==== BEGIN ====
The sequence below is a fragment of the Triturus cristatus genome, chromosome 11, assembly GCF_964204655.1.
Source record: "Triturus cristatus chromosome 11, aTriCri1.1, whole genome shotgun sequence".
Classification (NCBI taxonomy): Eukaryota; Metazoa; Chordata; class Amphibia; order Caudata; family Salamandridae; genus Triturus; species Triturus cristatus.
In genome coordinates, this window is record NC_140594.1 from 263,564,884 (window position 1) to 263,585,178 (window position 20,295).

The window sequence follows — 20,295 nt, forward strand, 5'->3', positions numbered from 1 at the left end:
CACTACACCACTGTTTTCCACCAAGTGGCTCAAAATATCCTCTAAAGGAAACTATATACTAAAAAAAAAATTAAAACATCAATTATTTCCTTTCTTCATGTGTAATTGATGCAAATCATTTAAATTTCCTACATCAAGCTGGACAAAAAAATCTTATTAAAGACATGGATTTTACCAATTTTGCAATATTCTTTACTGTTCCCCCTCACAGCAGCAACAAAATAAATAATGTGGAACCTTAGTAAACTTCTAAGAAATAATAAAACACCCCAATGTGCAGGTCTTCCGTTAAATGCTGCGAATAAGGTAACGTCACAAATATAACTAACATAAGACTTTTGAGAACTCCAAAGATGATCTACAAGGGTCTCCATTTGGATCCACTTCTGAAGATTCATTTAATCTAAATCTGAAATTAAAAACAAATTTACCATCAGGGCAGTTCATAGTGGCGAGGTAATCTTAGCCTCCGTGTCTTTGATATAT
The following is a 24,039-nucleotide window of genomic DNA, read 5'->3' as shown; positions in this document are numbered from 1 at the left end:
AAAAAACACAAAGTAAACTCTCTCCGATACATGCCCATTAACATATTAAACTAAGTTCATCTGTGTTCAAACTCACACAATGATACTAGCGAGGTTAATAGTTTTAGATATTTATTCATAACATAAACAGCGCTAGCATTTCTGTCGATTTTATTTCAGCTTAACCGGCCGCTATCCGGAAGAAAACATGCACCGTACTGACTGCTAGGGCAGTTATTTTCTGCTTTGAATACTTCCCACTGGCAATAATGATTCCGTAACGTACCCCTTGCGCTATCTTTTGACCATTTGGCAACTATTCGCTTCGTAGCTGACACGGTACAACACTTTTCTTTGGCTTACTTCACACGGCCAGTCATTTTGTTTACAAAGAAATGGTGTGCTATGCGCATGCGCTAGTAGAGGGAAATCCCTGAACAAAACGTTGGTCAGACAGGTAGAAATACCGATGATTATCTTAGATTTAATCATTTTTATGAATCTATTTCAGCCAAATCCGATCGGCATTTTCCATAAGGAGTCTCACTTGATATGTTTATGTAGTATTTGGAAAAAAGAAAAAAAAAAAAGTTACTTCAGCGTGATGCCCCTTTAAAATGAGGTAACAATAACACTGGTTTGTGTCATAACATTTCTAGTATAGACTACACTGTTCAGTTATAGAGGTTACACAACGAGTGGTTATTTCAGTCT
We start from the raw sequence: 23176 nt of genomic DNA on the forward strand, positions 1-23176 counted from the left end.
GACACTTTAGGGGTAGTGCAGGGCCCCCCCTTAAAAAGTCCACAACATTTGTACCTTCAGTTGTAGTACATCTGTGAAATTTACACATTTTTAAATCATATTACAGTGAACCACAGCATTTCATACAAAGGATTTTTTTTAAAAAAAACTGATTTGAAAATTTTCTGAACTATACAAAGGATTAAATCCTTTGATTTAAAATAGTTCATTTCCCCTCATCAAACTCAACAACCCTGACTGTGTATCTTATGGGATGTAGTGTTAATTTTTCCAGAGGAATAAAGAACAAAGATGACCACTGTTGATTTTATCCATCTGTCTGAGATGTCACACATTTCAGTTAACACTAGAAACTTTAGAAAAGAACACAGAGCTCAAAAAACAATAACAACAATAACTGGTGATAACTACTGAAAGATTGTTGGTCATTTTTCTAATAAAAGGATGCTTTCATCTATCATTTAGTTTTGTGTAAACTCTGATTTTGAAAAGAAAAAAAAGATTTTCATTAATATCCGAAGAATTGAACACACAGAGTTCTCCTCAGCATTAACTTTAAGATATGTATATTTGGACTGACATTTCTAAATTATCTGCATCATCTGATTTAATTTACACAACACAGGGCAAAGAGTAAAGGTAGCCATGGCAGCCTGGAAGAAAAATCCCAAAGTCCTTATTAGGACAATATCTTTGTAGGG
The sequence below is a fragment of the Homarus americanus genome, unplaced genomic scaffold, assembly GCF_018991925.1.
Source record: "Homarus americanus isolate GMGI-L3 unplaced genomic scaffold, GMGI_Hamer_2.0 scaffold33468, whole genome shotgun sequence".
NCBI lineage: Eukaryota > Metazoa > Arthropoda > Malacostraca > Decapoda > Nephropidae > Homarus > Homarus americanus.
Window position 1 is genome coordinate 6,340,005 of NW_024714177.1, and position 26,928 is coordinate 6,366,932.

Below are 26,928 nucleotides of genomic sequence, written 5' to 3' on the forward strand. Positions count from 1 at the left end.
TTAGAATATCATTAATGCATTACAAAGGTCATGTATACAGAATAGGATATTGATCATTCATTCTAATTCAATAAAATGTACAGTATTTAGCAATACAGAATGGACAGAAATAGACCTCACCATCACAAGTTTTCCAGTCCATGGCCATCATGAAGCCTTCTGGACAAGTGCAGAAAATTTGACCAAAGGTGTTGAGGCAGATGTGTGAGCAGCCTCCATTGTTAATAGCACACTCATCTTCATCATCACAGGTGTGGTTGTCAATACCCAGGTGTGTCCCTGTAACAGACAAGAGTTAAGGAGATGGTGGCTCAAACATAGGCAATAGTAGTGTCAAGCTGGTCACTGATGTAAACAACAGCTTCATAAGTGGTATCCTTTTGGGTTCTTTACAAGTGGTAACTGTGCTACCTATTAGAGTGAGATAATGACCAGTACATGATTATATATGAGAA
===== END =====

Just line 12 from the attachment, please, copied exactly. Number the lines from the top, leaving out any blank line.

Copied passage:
Source record: "Homarus americanus isolate GMGI-L3 unplaced genomic scaffold, GMGI_Hamer_2.0 scaffold33468, whole genome shotgun sequence".